Pompano range from the upper eastern U.S. coast to Texas, but the most consistent action is encountered from the Carolinas to Texas. Although they are a relatively common species along our coast, the average angler, unless they are savvy and targeting them, only land them occasionally.
The pompano is a species that has really benefited from the reduction of netting in Florida. Pompano are normally found in groups of 10 to two dozen rather than in true schools. They are erratic in their movements, affected by slight changes in temperature and movements of the tide. They can also be found when spooked by a boat as they “skip” out of the water.
The most common method used to target pompano locally is jigging with a round lead jig with a short yellow or white skirt. These rigs can also be enhanced with a trailer fly or bait on a 12- to 18-inch piece of mono. Some newer models, including Silly Willy Jigs and Doc’s Goofy Jigs, are also effective. Other jigs by lure makers like DOA, including the DOA Shrimp, are also good choices. Pompano are also taken on flies. The best are Clouser-style with lead eyes in white, yellow, pink or a combination of colors.
For anglers who use live bait, the go-to choice is a shrimp or sand flea, small crustaceans that inhabit the surf line along the beaches. When using terminal tackle, a lead sufficient to hold the bait near the bottom is attached between a 12- to 18-inch piece of monofilament line. The weight also functions to raise a puff of sand that will attract pompano. A hook in the 1/0 range is then attached to a 30-pound bite tippet using a uni or non-slip mono loop.
When fishing in and around local passes, many other predators are often encountered, primarily Spanish mackerel and bluefish. The use of swivels can attract the attention of these sharp-toothed gamefish. The 30-pound leader above and below the swivel provides some protection. It is also advisable to use a black swivel that doesn’t produce a flash.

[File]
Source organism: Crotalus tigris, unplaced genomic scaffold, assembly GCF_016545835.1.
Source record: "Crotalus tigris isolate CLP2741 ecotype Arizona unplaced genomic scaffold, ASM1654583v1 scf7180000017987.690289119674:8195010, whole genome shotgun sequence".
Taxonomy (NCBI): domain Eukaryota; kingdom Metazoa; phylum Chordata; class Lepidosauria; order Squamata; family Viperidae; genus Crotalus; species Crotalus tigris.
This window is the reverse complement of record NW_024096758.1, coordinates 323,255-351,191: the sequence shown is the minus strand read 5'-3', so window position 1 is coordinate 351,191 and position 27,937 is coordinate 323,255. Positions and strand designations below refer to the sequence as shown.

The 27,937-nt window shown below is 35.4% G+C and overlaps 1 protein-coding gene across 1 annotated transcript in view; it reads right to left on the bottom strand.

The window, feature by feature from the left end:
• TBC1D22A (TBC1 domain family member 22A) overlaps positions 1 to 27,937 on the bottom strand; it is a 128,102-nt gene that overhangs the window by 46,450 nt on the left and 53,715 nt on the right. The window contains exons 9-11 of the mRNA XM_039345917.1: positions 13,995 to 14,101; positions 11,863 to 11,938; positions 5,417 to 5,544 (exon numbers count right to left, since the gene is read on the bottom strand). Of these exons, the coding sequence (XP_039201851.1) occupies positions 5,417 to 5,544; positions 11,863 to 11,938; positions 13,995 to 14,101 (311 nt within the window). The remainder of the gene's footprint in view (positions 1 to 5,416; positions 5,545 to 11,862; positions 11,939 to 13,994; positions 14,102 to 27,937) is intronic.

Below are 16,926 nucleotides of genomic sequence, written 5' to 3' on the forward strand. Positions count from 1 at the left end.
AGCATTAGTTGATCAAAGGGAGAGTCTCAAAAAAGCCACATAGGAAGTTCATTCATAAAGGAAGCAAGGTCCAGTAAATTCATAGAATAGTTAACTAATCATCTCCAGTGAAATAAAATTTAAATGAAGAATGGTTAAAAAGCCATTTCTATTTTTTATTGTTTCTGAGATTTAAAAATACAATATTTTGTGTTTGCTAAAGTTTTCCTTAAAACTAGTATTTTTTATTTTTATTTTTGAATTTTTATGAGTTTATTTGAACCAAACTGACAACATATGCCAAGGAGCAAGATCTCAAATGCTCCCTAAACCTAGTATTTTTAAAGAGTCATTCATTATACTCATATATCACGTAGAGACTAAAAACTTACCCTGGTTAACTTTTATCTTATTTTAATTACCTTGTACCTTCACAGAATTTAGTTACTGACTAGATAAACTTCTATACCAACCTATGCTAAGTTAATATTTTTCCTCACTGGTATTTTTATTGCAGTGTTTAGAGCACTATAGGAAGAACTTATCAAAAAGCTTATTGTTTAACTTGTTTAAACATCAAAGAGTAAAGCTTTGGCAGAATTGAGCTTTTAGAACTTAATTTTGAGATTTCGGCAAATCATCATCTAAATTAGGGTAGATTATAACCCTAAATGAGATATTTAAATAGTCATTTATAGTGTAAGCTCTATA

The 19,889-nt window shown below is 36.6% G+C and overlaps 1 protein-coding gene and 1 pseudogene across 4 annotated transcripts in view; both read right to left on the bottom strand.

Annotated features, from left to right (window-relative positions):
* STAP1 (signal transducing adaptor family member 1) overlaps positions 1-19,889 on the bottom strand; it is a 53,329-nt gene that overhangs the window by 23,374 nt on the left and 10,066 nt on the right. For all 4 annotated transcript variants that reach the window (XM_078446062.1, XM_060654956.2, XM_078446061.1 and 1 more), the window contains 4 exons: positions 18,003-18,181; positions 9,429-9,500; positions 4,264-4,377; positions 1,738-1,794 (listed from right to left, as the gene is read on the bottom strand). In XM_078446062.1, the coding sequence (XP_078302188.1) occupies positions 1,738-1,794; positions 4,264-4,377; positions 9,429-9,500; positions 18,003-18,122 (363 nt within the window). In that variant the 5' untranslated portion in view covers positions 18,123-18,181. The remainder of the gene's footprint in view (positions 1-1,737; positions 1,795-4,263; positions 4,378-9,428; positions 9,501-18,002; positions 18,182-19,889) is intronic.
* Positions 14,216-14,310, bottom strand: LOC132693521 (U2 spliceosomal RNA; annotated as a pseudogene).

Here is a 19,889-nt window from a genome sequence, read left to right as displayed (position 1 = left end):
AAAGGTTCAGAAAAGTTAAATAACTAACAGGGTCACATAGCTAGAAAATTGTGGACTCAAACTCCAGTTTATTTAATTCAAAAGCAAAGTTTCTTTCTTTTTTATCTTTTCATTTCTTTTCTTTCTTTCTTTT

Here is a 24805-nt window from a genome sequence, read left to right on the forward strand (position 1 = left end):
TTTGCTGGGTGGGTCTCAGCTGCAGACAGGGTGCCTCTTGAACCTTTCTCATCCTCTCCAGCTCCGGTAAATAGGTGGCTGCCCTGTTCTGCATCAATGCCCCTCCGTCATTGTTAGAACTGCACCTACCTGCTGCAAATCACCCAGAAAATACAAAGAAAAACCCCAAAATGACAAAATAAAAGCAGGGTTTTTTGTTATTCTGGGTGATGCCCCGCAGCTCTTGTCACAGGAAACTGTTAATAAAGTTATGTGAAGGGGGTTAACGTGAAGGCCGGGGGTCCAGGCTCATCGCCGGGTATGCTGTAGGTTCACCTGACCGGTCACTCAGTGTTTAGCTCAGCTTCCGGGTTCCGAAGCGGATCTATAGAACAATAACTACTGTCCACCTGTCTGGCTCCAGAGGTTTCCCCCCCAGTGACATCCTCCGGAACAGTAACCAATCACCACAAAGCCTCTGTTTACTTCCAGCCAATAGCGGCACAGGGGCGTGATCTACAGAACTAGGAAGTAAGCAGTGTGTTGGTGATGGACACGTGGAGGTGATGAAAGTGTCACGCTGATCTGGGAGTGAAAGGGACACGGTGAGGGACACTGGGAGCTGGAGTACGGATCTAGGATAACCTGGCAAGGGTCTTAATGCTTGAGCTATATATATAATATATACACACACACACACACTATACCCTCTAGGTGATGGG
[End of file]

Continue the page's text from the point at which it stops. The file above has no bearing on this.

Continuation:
Jig color can be varied according to the water color. Hooks should be of heavy construction, from 1/0 to 2/0, with jig weights varying from a quarter ounce to a full ounce in very fast current. The most important thing to remember is to keep the jig close to the bottom. It is also advisable to jig straight up and down if possible. Most of the local passes contain rocks, ledges and other debris. The action imparted to the jig is another important ingredient for success. The jig must be worked constantly, imparting action with short twitches of the rod tip.
Tipping the jig is not critical if fish are actively feeding but can be the difference between success and failure at other times. Tips should be small enough not to affect the action of the jig.
Successful pompano fishing requires special attention to tide. While they will sometimes feed at various stages of the tide, an incoming tide is often much more productive. The first hour of a falling tide can also be rewarding.
The prime area to pinpoint pompano is in the passes. Other good locations include patch rocks off the beaches and the inshore artificial reefs. The slues along the beaches can also be worth exploring as well as the edges of local grass flats. Water temperature is a factor in the abundance of this species with fall, winter and spring being the best time to target them.
Pompano make worthy adversaries for anglers looking for a challenge and an excellent meal. They have been active locally on the warmups, so rig up and give these challenging fish a try.